The season of spending

Advertisers are experts at getting us to shop, so warn your kids about their wily ways.

With the start of Chanukah just a week away and less than a month to go until Christmas, the seasonal marketing machine is at a near frenzy. Retailers often rely on sales activity in this critical pre-holiday period to turn a profit, so they’re pulling out all the stops in their attempts to get you to part with your money.

As this Money magazine article describes, advertisers will tap into our deepest emotions, play on our desire to fit in, gloss over cost and make us laugh — all to convince us to buy. It’s a sophisticated business that even the most diligent of shoppers can fall prey to. So is it any wonder our children are easily swayed, as well?

While I’m careful not to be a Scrooge about it, I’ve tried to talk to my son about some of the tricks used by advertisers and retailers whenever I see the opportunity present itself. For instance, he recently mentioned that a game he wanted cost “only $20” — but the price was actually $29.99; 50 per cent more than $20! I took the time to explain that it’s human nature to focus on that first digit and ignore the rest, which is why retailers tend to price items this way.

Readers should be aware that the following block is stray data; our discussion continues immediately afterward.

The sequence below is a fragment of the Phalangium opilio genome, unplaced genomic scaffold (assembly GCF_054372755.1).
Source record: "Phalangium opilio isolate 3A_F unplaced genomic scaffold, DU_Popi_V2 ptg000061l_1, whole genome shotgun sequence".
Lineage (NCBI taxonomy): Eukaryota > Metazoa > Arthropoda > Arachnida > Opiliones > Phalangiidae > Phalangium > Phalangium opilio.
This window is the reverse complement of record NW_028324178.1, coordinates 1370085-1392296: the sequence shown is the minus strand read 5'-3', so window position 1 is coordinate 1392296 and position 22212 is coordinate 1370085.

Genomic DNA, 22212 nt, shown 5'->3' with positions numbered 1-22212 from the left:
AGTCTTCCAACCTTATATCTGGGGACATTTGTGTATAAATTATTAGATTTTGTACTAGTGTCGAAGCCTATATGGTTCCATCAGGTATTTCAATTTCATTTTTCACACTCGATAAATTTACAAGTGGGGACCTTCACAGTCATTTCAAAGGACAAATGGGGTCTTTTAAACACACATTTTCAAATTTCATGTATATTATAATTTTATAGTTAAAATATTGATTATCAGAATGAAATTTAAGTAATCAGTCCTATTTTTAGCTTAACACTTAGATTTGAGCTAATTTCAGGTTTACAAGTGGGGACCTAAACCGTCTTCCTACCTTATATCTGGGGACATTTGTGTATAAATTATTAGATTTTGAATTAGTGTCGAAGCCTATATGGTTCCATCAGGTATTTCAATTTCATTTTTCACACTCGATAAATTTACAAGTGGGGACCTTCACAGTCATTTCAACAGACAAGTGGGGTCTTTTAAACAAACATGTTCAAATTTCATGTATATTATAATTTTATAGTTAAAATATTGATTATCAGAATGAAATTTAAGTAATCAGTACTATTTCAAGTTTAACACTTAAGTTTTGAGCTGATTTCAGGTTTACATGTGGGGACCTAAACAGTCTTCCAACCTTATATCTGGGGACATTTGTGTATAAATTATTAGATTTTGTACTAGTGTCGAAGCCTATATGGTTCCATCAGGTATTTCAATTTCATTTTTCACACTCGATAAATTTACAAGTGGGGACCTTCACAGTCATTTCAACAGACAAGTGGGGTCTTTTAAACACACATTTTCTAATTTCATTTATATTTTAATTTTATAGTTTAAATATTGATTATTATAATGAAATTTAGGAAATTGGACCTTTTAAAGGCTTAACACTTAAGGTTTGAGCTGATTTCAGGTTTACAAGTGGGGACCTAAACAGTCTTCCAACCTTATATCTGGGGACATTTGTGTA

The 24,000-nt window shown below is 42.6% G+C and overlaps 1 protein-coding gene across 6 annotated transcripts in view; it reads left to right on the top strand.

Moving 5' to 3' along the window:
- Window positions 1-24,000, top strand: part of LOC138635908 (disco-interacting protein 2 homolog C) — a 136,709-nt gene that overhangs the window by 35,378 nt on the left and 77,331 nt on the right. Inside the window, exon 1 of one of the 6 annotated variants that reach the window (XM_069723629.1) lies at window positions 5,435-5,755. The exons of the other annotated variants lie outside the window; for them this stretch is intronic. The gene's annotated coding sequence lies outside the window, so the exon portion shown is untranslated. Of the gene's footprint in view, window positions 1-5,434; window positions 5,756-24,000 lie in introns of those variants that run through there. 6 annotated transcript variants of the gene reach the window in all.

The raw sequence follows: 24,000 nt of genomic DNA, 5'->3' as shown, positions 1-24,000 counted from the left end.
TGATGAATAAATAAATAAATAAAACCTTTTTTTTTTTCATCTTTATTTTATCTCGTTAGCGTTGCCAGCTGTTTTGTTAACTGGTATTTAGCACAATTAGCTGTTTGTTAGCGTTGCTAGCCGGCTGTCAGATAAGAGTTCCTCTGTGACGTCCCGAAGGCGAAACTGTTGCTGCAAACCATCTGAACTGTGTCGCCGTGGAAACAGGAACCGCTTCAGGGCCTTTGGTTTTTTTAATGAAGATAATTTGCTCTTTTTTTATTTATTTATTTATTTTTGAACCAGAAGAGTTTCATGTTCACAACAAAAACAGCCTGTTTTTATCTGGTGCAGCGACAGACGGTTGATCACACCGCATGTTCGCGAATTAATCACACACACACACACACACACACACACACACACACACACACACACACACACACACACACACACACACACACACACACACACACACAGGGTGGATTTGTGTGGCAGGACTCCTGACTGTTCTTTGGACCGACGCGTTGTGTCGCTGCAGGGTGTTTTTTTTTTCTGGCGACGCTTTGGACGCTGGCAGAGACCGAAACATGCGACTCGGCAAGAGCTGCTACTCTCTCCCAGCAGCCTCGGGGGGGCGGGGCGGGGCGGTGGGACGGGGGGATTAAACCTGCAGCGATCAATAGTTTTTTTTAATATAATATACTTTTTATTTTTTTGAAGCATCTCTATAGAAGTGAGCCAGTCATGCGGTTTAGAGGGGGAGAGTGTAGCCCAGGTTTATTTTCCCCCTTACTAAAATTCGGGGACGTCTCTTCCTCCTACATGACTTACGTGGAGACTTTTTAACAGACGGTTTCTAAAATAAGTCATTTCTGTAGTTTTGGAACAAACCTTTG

We’ve also discussed how superlatives such as “best” or “tastiest” are subjective, so whenever claims like these are made about products it’s best to take them with a grain of salt. And, because he’s a technophile, he also knows that Facebook “likes” (and other social media approvals or comments) can be purchased or curated, so they can’t always be trusted, either.

Are these conversations going to immunize him from the lure of clever marketing? I’m not so naïve to think so. (Heck, I’m susceptible to seasonal campaigns, myself. Swiss Chalet festive special, anyone?) But I do believe it will help him learn how to think more critically before spending his money, which can only be a good thing.


Have your kids been persuaded by a great ad? What was it for?


The views and opinions expressed in this article are those of the author and do not necessarily reflect that of CPA Canada.

About the Author

Tamar Satov

Managing Editor, CPA magazine
Tamar is a journalist specializing in business, parenting and personal finance. She blogs regularly in this space with advice and anecdotes on her efforts to raise a money-smart kid.